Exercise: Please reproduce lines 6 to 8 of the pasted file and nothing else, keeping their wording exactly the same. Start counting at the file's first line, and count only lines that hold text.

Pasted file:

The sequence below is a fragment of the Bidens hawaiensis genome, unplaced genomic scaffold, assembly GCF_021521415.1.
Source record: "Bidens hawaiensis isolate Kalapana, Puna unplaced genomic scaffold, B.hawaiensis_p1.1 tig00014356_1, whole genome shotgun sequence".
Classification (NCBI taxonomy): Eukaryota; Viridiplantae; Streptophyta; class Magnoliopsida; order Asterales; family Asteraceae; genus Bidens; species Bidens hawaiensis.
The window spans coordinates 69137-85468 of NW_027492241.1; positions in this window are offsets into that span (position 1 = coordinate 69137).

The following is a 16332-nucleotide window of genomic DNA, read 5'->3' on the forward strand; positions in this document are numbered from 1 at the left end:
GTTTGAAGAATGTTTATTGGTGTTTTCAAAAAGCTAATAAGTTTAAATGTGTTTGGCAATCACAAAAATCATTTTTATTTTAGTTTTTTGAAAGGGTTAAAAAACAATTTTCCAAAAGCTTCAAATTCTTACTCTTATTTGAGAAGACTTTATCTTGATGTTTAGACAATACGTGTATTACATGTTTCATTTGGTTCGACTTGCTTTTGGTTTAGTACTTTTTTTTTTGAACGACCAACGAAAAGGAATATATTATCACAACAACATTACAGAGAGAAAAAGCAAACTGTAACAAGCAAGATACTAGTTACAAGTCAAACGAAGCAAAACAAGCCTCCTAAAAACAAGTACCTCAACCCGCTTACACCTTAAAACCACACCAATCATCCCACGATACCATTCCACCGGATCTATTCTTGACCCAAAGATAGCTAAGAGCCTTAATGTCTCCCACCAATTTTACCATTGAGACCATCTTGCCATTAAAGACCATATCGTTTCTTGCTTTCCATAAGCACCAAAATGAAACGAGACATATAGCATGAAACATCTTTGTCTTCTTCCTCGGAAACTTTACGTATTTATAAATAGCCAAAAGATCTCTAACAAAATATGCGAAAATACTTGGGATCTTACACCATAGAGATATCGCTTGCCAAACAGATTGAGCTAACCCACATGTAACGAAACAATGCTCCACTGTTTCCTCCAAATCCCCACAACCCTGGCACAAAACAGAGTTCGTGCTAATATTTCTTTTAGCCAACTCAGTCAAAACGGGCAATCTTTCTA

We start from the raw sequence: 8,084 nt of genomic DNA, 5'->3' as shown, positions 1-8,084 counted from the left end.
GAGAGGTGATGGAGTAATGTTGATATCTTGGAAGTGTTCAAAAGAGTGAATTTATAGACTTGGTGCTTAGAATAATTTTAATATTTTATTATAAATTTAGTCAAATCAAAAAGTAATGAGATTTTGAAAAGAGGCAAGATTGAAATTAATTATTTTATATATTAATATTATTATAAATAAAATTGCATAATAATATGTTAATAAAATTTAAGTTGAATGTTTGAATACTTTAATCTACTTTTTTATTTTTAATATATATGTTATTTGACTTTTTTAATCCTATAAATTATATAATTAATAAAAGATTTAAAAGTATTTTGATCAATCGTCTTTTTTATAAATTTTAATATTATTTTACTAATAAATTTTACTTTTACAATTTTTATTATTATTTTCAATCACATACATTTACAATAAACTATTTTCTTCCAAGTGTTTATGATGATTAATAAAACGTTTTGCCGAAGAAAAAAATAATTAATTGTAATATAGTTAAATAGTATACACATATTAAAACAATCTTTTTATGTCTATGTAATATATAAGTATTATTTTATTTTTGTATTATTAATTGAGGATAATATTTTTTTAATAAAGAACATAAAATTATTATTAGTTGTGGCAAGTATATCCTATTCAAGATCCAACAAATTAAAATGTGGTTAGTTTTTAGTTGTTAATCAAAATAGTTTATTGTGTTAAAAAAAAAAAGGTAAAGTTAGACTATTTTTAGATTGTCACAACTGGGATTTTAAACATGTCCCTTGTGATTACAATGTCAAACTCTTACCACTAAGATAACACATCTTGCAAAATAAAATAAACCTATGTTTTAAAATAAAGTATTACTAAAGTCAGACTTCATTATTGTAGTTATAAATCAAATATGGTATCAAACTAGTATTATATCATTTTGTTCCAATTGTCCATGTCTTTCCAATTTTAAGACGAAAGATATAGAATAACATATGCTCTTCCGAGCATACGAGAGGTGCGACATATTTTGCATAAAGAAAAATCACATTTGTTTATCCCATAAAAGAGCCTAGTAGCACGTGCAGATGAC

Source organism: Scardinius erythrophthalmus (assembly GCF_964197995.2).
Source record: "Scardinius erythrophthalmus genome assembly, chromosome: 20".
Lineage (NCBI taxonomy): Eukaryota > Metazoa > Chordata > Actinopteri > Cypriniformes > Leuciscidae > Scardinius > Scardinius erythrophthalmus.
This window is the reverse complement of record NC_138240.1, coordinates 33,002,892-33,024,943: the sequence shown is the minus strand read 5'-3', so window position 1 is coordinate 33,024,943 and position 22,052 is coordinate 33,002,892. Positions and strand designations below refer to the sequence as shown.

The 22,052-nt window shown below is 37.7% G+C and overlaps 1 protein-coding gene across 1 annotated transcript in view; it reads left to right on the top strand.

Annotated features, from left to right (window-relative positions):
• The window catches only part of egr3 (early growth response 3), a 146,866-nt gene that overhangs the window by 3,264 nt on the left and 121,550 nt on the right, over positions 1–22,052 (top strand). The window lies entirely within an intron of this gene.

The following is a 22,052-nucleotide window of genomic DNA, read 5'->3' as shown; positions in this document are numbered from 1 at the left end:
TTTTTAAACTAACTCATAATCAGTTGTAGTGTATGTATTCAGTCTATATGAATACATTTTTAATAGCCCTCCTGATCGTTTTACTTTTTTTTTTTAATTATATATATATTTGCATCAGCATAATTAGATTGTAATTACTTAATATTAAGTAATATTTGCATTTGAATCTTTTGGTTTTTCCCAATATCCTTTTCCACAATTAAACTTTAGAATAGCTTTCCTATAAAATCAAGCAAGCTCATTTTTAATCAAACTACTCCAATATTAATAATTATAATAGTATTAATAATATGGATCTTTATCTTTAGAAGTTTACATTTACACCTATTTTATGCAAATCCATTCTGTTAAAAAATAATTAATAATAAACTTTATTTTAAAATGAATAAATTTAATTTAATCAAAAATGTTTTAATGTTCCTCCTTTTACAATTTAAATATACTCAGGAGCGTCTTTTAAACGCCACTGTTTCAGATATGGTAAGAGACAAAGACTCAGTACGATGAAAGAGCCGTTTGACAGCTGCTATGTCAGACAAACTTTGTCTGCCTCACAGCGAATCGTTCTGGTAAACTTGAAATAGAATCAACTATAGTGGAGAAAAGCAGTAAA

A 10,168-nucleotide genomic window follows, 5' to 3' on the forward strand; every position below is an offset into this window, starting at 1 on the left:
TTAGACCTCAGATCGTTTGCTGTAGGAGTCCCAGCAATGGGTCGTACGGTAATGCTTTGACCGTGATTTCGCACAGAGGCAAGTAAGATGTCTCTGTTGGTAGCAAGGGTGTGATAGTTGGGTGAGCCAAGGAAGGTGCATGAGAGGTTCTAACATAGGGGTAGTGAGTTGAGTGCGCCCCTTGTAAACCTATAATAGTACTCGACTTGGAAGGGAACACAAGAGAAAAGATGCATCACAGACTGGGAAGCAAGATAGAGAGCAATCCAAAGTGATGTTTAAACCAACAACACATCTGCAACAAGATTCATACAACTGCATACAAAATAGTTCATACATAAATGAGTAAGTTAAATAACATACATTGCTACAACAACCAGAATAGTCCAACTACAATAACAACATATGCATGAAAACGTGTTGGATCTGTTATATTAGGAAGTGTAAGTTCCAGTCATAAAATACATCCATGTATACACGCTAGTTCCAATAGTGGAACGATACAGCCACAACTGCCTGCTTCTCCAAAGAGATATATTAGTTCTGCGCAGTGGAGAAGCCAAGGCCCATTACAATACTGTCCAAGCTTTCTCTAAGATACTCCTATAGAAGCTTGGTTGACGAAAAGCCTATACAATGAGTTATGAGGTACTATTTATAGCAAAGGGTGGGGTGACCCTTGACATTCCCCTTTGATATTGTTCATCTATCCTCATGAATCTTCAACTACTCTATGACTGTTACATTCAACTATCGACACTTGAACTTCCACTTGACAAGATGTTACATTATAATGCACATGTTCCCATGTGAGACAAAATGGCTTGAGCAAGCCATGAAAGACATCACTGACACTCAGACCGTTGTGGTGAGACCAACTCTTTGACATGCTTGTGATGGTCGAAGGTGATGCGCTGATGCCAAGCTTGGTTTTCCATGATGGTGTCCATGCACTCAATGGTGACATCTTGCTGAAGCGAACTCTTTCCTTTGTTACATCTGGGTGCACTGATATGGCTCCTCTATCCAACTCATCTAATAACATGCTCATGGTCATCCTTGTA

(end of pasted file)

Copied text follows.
GTTTGAAGAATGTTTATTGGTGTTTTCAAAAAGCTAATAAGTTTAAATGTGTTTGGCAATCACAAAAATCATTTTTATTTTAGTTTTTTGAAAGGGTTAAAAAACAATTTTCCAAAAGCTTCAAATTCTTACTCTTATTTGAGAAGACTTTATCTTGATGTTTAGACAATACGTGTATTACATGTTTCATTTGGTTCGACTTGCTTTTGGTTTAGTACTTTTTTTTTTGAACGACCAACGAAAAGGAATATATTATCACAACAACATTACAGAGAGAAAAAGCAAACTGTAACAAGCAAGATACTAGTTACAAGTCAAACGAAGCAAAACAAGCCTCCTAAAAACAAGTACCTCAACCCGCTTACACCTTAAAACCACACCAATCATCCCACGATACCATTCCACCGGATCTATTCTTGACCCAAAGATAGCTAAGAGCCTTAATGTCTCCCACCAATTTTACCATTGAGACCATCTTGCCATTAAAGACCATATCGTTTCTTGCTTTCCATAAGCACCAAAATGAAACGAGACATATAGCATGAAACATCTTTGTCTTCTTCCTCGGAAACTTTACGTATTTATAAATAGCCAAAAGATCTCTAACAAAATATGCGAAAATACTTGGGATCTTACACCATAGAGATATCGCTTGCCAAACAGATTGAGCTAACCCACATGTAACGAAACAATGCTCCACTGTTTCCTCCAAATCCCCACAACCCTGGCACAAAACAGAGTTCGTGCTAATATTTCTTTTAGCCAACTCAGTCAAAACGGGCAATCTTTCTA

We start from the raw sequence: 8,084 nt of genomic DNA, 5'->3' as shown, positions 1-8,084 counted from the left end.
GAGAGGTGATGGAGTAATGTTGATATCTTGGAAGTGTTCAAAAGAGTGAATTTATAGACTTGGTGCTTAGAATAATTTTAATATTTTATTATAAATTTAGTCAAATCAAAAAGTAATGAGATTTTGAAAAGAGGCAAGATTGAAATTAATTATTTTATATATTAATATTATTATAAATAAAATTGCATAATAATATGTTAATAAAATTTAAGTTGAATGTTTGAATACTTTAATCTACTTTTTTATTTTTAATATATATGTTATTTGACTTTTTTAATCCTATAAATTATATAATTAATAAAAGATTTAAAAGTATTTTGATCAATCGTCTTTTTTATAAATTTTAATATTATTTTACTAATAAATTTTACTTTTACAATTTTTATTATTATTTTCAATCACATACATTTACAATAAACTATTTTCTTCCAAGTGTTTATGATGATTAATAAAACGTTTTGCCGAAGAAAAAAATAATTAATTGTAATATAGTTAAATAGTATACACATATTAAAACAATCTTTTTATGTCTATGTAATATATAAGTATTATTTTATTTTTGTATTATTAATTGAGGATAATATTTTTTTAATAAAGAACATAAAATTATTATTAGTTGTGGCAAGTATATCCTATTCAAGATCCAACAAATTAAAATGTGGTTAGTTTTTAGTTGTTAATCAAAATAGTTTATTGTGTTAAAAAAAAAAAGGTAAAGTTAGACTATTTTTAGATTGTCACAACTGGGATTTTAAACATGTCCCTTGTGATTACAATGTCAAACTCTTACCACTAAGATAACACATCTTGCAAAATAAAATAAACCTATGTTTTAAAATAAAGTATTACTAAAGTCAGACTTCATTATTGTAGTTATAAATCAAATATGGTATCAAACTAGTATTATATCATTTTGTTCCAATTGTCCATGTCTTTCCAATTTTAAGACGAAAGATATAGAATAACATATGCTCTTCCGAGCATACGAGAGGTGCGACATATTTTGCATAAAGAAAAATCACATTTGTTTATCCCATAAAAGAGCCTAGTAGCACGTGCAGATGAC